Globovision transmitted 50.7% of Capriles’ campaign actions, and 13.3% of Chavez’s, while VTV transmitted 23% of Capriles’ campaigning and 20% of Chavez’s.
Opposition proposes electoral “agreement”
On Monday, the opposition campaign coordinator, Leopold Lopez, presented an “agreement for balance and electoral fairness” to the CNE, saying that it sought to “prevent electoral advantage during the campaign”.
In the agreement, “candidates commit to accept the results as long as they are a product of a transparent electoral process which reflects the will of the voters... the current president commits to not using, until the 8 October 2012, radio or television channels to promote himself, he won’t use public funds nor disguised propaganda”.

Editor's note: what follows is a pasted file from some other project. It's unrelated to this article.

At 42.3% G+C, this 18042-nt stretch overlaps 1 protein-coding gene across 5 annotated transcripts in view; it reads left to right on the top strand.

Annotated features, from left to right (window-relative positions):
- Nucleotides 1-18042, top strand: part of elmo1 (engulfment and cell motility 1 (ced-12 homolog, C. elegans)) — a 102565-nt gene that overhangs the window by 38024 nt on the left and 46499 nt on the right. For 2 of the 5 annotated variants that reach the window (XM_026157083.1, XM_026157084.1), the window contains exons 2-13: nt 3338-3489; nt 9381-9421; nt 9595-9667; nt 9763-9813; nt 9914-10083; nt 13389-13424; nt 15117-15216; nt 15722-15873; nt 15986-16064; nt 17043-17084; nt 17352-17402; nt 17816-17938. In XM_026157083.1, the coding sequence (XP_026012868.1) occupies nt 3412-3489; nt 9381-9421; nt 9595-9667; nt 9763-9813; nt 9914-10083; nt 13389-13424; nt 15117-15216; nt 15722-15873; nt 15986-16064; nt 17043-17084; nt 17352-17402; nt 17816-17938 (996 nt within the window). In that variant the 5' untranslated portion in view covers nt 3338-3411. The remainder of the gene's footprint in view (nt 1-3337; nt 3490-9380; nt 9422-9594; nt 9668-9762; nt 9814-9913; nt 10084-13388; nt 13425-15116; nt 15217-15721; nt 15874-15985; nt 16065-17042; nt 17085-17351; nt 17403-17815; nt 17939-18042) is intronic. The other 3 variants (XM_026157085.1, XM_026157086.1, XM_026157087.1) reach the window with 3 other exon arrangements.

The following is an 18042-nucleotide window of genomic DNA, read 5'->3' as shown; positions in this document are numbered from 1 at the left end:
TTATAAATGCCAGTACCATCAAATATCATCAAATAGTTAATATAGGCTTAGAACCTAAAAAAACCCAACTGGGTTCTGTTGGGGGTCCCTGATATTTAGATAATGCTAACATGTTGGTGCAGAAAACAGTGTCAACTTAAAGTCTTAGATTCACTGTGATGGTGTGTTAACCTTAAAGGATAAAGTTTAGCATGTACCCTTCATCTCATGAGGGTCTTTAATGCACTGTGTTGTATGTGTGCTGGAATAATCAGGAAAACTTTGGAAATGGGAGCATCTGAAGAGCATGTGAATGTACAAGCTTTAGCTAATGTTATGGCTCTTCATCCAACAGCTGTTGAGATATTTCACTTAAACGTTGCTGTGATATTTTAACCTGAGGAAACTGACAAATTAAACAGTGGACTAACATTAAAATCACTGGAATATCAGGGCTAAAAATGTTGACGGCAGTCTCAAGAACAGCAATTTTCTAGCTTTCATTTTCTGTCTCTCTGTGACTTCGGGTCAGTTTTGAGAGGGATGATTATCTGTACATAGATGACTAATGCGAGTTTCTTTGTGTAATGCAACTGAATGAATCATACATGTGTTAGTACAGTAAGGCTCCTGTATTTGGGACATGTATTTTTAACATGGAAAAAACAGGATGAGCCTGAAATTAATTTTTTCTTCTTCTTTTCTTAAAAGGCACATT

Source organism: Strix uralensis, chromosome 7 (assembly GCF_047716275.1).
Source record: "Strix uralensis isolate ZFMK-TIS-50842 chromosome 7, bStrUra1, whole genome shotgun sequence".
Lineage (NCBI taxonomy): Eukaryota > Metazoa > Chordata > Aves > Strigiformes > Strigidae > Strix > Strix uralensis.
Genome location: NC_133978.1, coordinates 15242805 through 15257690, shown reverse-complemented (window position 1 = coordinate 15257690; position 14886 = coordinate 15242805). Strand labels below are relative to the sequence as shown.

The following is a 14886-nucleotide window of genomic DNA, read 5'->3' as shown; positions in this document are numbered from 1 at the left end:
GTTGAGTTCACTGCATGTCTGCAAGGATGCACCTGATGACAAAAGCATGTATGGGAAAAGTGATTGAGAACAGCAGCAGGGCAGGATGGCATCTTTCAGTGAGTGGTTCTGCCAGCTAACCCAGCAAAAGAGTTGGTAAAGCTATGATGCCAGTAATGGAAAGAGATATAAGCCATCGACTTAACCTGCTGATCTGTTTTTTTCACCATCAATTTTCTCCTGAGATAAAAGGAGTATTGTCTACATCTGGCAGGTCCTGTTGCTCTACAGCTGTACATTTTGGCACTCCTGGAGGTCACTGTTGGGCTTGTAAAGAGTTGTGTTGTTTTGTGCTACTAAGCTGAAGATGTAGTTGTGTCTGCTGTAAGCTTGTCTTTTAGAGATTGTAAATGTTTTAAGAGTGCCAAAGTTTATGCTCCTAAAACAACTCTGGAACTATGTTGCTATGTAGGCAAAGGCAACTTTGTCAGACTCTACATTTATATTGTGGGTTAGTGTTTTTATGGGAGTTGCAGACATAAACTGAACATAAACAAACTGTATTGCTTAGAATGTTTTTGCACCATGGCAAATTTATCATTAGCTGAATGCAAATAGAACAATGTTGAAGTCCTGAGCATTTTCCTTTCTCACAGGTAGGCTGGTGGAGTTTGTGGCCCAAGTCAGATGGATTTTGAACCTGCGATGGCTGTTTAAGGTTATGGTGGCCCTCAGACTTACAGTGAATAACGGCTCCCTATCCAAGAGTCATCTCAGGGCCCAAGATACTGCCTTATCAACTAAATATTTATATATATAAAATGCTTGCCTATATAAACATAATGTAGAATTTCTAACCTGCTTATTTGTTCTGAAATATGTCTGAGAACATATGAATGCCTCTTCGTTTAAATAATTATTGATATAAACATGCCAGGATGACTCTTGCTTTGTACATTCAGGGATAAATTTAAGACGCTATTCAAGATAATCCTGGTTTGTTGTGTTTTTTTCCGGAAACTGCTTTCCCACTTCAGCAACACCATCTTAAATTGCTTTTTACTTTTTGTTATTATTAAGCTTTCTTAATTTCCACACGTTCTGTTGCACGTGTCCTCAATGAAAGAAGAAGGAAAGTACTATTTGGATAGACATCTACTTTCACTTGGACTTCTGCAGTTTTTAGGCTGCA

The agreement did not contain a similar condition for Capriles, whose family owns the Capriles Chain of magazines and newspapers, including Ultimas Noticias, one of the highest circulating national papers. Lucena had also explained on 3 July that special presidential broadcasts are not considered political propaganda as they are used to inform the public about the progress of the current government.
Lopez told the press, “We haven’t come looking for conflict, but rather understanding... we want a transparent process that is peaceful and democratic... we don’t have any doubt that Henrique Capriles will win the elections on the day”.
All poll companies, both private and public, have Chavez with at least a 20% lead over Capriles. The most recent poll, by opposition aligned Hinterlaces, found that between 16 and 24 June this year Chavez had 52% support, while Capriles had 31%. The public poll company GIS XXI found that between 28 May and 5 June, 57.8% of voters intended to vote for Chavez, while 23% would vote for Capriles, a difference of 34%. In previous elections GIS XXI has been the poll agency to most accurately predict election outcomes.